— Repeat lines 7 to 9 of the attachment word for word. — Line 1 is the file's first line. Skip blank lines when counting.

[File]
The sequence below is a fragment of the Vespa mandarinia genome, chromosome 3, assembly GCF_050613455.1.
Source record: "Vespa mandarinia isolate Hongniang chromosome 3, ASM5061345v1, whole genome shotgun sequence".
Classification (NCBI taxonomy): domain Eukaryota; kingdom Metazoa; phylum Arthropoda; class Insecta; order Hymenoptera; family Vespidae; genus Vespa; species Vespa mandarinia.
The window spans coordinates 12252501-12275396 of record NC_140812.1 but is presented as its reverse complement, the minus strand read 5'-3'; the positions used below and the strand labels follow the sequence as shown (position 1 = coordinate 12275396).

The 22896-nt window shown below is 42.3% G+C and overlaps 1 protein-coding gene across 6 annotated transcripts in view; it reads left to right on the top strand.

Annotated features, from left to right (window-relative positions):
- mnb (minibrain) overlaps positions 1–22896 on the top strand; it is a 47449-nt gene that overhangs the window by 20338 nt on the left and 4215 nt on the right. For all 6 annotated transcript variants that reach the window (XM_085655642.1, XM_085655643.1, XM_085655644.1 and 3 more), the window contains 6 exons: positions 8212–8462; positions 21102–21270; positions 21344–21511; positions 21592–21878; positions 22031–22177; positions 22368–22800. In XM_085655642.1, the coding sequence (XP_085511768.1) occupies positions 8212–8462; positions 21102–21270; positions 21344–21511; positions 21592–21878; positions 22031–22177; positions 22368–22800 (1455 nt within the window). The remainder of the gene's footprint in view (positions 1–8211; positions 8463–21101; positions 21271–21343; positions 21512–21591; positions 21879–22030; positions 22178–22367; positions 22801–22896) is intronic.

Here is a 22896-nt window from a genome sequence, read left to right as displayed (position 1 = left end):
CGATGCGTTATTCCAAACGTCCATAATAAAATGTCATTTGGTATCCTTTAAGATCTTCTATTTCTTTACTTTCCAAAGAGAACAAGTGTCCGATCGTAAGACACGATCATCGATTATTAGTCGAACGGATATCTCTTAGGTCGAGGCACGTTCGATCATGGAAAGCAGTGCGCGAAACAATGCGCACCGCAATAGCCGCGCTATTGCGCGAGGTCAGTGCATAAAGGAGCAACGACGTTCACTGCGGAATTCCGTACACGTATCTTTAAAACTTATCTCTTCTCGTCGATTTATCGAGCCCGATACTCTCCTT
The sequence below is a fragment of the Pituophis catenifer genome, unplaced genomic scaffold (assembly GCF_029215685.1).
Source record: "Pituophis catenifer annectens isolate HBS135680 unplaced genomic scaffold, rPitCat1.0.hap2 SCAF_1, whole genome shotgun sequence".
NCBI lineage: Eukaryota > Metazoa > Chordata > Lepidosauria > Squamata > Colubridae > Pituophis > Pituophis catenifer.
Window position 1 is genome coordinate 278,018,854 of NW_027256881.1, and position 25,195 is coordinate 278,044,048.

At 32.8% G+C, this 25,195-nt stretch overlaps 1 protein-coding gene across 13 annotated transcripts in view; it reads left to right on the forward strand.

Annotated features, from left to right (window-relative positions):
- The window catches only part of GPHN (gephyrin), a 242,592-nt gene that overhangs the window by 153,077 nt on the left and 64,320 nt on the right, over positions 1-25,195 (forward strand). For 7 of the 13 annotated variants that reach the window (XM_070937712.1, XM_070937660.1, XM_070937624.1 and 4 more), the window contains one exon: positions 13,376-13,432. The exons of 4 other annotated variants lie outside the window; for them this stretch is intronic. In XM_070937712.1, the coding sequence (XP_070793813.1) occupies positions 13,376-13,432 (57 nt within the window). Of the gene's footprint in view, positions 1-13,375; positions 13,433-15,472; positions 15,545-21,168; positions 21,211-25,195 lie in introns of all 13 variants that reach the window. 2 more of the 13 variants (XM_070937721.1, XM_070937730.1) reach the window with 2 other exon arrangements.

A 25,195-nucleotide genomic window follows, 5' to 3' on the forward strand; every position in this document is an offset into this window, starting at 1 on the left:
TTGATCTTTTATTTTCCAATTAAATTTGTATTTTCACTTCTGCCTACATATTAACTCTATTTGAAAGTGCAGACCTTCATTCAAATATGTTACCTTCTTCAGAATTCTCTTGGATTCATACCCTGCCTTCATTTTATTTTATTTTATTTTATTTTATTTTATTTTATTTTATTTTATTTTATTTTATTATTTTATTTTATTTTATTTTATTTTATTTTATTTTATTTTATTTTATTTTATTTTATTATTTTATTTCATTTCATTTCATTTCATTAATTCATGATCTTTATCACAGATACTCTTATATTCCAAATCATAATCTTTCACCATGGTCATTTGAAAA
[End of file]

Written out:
- mnb (minibrain) overlaps positions 1–22896 on the top strand; it is a 47449-nt gene that overhangs the window by 20338 nt on the left and 4215 nt on the right. For all 6 annotated transcript variants that reach the window (XM_085655642.1, XM_085655643.1, XM_085655644.1 and 3 more), the window contains 6 exons: positions 8212–8462; positions 21102–21270; positions 21344–21511; positions 21592–21878; positions 22031–22177; positions 22368–22800. In XM_085655642.1, the coding sequence (XP_085511768.1) occupies positions 8212–8462; positions 21102–21270; positions 21344–21511; positions 21592–21878; positions 22031–22177; positions 22368–22800 (1455 nt within the window). The remainder of the gene's footprint in view (positions 1–8211; positions 8463–21101; positions 21271–21343; positions 21512–21591; positions 21879–22030; positions 22178–22367; positions 22801–22896) is intronic.

Here is a 22896-nt window from a genome sequence, read left to right as displayed (position 1 = left end):
CGATGCGTTATTCCAAACGTCCATAATAAAATGTCATTTGGTATCCTTTAAGATCTTCTATTTCTTTACTTTCCAAAGAGAACAAGTGTCCGATCGTAAGACACGATCATCGATTATTAGTCGAACGGATATCTCTTAGGTCGAGGCACGTTCGATCATGGAAAGCAGTGCGCGAAACAATGCGCACCGCAATAGCCGCGCTATTGCGCGAGGTCAGTGCATAAAGGAGCAACGACGTTCACTGCGGAATTCCGTACACGTATCTTTAAAACTTATCTCTTCTCGTCGATTTATCGAGCCCGATACTCTCCTT